A Palme D’Or nominee at the Cannes Film Festival, writer/director Cristi Puiu’s Sieranevada has been submitted as Romania’s Oscar entry for Best Foreign Language Film. A sprawling, ambitious family drama, coming in at a nearly three hour running time, the latest entry from the much-lauded filmmaker tells the story of a successful neurologist, who gathers with family on the anniversary of his father’s death.
A thoughtful, melancholy reflection on family and one’s place within it, Sieranevada takes on added weight given the time in which the story takes place—three days after the terrorist attacks on the offices of Parisian satirical newspaper Charlie Hebdo. If Sieranevada moves on to the Academy Awards, it would be the first Romanian film ever nominated, in a year that marks a first-ever entry from Yemen, and a second from Saudi Arabia.
Joining Deadline senior editor Dominic Patten for a conversation following an Awardsline screening of the film were actors Judith State and Rolando Matsangos, who reflected on Puiu’s fluid approach to the material he had written, and his very particular methods on set. “The costume and the Croatian girl, they were not scripted. They sort of came along just before shooting; that was not scripted,” Matsangos explained. “So there were lots of things that changed within the script. It was not very rigid…He doesn’t care much about following the script as a work of literature or anything.”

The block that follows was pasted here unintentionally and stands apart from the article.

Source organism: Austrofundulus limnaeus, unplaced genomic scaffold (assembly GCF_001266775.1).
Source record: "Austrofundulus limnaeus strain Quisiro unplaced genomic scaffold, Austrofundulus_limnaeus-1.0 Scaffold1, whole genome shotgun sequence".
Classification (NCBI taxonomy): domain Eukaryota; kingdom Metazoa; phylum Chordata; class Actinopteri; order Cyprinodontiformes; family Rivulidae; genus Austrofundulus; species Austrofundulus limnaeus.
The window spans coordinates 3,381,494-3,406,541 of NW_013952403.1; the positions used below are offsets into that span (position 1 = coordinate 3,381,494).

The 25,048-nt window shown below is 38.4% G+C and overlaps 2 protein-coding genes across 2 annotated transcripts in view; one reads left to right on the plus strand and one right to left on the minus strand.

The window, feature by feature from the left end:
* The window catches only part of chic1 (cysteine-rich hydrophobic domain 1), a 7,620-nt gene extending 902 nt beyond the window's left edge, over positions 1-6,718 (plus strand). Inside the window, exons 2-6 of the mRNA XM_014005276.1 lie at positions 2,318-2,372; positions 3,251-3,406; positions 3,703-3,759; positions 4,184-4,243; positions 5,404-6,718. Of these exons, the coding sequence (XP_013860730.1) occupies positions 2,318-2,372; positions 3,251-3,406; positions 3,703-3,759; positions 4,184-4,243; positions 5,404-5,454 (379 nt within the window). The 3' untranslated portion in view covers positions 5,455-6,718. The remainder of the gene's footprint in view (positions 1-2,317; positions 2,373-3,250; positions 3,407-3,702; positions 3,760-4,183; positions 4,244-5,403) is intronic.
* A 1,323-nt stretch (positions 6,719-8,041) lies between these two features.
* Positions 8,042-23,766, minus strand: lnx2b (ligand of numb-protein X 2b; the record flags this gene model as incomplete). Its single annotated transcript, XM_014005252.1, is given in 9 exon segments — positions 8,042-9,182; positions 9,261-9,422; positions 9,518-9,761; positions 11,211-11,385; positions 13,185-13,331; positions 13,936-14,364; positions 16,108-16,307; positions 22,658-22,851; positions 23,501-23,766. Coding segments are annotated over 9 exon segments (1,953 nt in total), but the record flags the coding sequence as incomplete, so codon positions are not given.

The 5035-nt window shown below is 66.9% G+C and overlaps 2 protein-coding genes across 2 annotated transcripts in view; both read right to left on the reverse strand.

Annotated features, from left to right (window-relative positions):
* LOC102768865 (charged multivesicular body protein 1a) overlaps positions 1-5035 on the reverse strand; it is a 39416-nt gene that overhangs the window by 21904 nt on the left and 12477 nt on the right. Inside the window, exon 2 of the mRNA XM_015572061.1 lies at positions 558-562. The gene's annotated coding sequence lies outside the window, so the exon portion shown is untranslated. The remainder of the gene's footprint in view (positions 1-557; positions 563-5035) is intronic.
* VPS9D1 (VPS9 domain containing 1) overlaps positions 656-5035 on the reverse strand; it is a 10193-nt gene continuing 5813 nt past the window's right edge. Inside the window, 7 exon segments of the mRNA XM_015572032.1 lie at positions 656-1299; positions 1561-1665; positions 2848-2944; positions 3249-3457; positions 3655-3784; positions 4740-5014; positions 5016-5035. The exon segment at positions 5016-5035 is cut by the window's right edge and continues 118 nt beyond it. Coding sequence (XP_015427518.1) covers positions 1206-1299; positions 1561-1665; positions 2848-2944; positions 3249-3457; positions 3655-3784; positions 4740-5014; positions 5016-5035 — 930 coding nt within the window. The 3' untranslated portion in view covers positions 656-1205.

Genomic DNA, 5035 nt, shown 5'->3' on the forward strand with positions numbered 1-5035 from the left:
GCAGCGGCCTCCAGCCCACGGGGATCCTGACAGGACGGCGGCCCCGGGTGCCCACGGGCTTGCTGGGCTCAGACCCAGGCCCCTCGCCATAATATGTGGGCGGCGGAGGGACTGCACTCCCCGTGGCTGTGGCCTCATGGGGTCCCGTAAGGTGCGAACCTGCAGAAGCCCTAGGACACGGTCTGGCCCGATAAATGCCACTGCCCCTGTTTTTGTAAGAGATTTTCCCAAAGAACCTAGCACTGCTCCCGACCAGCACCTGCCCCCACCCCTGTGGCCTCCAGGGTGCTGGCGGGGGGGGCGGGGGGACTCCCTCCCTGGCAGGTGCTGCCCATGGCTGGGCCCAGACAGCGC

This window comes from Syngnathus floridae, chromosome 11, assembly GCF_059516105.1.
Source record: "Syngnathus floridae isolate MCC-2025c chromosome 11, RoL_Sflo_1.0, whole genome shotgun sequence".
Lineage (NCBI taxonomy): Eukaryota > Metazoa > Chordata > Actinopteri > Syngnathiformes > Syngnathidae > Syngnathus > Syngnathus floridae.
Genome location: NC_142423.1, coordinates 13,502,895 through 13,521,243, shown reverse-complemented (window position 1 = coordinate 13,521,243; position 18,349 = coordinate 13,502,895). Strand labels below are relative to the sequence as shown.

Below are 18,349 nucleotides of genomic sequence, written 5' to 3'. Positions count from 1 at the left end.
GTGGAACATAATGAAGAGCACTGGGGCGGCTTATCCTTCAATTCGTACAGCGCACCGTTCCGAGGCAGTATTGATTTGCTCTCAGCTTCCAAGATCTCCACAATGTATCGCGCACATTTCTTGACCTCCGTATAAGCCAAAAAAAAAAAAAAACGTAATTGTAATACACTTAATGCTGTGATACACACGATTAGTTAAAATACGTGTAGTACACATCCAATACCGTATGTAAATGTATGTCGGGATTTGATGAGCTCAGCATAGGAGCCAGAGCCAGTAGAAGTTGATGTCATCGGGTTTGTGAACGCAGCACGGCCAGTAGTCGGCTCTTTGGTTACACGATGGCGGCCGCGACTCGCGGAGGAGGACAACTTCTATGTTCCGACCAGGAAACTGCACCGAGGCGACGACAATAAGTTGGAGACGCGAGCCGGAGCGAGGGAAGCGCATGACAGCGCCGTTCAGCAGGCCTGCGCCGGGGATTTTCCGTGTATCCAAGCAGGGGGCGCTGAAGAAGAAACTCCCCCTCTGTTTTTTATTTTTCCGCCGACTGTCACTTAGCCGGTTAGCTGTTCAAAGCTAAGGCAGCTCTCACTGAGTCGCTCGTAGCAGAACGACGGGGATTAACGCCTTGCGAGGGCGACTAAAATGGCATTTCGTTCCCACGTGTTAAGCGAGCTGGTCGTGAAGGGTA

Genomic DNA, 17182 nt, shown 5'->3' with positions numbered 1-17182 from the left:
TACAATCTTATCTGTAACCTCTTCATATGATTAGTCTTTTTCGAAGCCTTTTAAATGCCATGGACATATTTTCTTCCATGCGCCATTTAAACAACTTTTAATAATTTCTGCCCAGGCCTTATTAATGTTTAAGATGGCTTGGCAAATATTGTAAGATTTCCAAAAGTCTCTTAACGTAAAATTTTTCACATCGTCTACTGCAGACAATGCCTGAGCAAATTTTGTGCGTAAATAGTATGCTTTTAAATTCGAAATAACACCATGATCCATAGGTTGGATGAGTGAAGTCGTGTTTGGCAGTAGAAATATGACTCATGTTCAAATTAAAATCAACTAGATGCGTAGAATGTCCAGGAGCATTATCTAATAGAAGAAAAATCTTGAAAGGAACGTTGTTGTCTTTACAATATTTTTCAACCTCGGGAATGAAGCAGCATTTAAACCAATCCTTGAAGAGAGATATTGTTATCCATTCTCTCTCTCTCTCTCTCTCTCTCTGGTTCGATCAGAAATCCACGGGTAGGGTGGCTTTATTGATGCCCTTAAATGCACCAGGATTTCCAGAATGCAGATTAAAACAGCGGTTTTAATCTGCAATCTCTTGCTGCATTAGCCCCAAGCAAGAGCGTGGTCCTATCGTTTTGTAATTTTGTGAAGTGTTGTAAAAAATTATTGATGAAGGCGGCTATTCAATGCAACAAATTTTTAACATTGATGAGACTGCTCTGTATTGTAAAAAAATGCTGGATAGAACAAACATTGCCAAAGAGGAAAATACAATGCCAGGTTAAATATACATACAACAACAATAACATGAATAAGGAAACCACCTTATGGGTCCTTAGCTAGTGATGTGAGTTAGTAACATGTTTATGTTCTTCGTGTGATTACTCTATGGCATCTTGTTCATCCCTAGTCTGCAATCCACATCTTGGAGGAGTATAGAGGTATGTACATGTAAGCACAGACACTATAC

By all accounts, the production of Sieranevada was quite meticulous, and quite rigorous—in the course of shooting the lengthy feature, the actors were tasked with remaining present and open to “little miracles”—little moments of truth transpiring organically in the room. “We were forced to be present, so during the whole period while we were filming, we were very much alive there, because Cristi has a magnificent way of detecting any moment of dishonesty,” State explained. “We would go again and again until he would feel that he touched the core, the truth, the essence of what he felt was the truth.”
“It was very difficult—the whole shoot was very difficult. We took a lot of takes,” Matsangos added, while clarifying that even in the film’s small verite moments, there was never a dull moment for the actors. “We didn’t ever think of these moments as being boring. Not one second,” he said. “Everything had to be there to be very true, so ‘boring’ was not a criteria for any of us, any time.”
In an Awardsline video exclusive above, State and Matsangos elaborate on the claustrophobic atmosphere on set during the 42-day shoot, which was shot largely in an apartment, in gloomy winter weather.